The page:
Capitol riot defendant Brandon Fellows alarmed jurors hearing his case with outbursts about what he called “a kangaroo court” and a “Nazi court” after he was found in contempt of court Thursday.
Some of the jurors in the case wrote a note to Judge Trevor McFadden, a 2017 appointee to the D.C. court, to ask about any risk that Fellows could obtain their personal information, including their home addresses.
“1 question,” they wrote. “We wanted to confirm that the defendent [sic] does not have any personal information on individual jurors, since he was defending himself. Includes home address, etc.”
Judge McFadden had a brief response for the jurors. “Both parties are given limited biographical information on prospective jurors at the outset of the trial,” he wrote. “The court collects those sheets from the parties at the conclusion of the trial.”
Asked for comment, a spokesperson for the court said security measures cannot be discussed or disclosed.
David Becker, the executive director of the nonprofit Center for Election Innovation and Research, said that McFadden’s response was “unusual and troubling.”
“The jurors have legitimate concern about their safety, and rather than telling them, quite simply, that there’s no way that the defendant has their personal information —name, address, cell numbers, etc.— this response could likely heighten the concerns of the jurors,” he said.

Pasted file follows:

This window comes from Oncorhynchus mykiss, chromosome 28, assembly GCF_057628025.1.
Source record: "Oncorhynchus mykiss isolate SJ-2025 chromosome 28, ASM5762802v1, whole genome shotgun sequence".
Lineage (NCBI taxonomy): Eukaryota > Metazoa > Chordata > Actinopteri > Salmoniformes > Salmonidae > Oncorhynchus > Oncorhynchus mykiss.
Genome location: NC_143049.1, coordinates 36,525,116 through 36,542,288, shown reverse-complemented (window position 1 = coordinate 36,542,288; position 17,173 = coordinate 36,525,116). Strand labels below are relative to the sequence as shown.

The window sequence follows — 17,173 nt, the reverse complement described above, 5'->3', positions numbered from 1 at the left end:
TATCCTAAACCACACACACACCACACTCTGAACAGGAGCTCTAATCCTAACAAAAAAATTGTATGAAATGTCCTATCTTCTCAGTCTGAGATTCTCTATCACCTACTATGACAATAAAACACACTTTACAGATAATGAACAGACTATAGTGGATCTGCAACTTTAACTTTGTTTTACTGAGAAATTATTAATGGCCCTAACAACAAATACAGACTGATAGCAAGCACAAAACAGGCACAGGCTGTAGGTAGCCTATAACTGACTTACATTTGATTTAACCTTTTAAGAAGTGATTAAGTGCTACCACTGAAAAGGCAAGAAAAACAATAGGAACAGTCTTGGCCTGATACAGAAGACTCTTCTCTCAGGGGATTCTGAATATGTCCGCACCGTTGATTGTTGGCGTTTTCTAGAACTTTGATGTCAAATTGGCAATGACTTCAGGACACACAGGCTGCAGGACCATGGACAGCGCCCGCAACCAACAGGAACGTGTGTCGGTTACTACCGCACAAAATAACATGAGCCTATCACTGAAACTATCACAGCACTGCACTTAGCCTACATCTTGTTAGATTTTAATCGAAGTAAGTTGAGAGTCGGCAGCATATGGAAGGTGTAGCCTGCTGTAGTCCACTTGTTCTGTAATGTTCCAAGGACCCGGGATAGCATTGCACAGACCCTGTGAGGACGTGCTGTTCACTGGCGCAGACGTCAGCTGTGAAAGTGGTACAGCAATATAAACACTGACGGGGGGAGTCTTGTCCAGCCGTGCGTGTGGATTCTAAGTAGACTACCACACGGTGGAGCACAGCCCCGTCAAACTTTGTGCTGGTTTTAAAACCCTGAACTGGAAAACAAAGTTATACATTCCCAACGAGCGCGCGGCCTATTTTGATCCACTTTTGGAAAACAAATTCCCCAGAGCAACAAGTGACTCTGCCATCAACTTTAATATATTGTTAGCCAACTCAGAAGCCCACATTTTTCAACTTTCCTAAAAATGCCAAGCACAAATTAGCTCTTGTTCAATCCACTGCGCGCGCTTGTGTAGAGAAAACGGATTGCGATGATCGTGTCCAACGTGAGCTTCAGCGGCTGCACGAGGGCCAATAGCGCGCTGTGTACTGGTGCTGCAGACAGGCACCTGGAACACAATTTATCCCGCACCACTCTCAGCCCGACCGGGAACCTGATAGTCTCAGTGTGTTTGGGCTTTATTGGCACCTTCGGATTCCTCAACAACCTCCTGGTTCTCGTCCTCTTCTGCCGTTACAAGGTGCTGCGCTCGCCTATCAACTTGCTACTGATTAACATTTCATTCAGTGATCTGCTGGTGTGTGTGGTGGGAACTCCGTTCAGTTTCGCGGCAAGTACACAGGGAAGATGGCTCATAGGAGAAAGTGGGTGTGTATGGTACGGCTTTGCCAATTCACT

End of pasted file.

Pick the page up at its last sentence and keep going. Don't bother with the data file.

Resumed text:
“The safety concerns of jurors are significant, both here, in Washington, D.C., and in places like Georgia,” he added.
President Trump and 18 other defendants are facing racketeering and other charges in Fulton County, Georgia, over alleged attempts to overturn the 2020 presidential election in Georgia.
Fellows faced a five-count indictment that included a felony charge of obstruction, and on Thursday, the jury convicted him on all five counts. He was accused of entering the office of Senator Jeffrey Merkley during the Capitol breach, and was filmed propping his feet on an office desk while wearing a fake orange beard.
In July 2021, Fellows, after prosecutors said Fellows had left rambling and sometimes obscene voicemails for his pretrial services officer and once called her mother, which left both the officer and her mother feeling nervous. Probation officer Kendra Rennie said Fellows had been “problematic” throughout their contact while he was released on bail. She said he had made sexual innuendos and frequently left her rambling, overly long voicemails. When he was asked to look for work, she said, he applied to Albany’s FBI office, which she took to be sarcastic.for
Several other judges in Washington, D.C., have noted that court personnel regularly receive threats for handling Jan. 6 cases.
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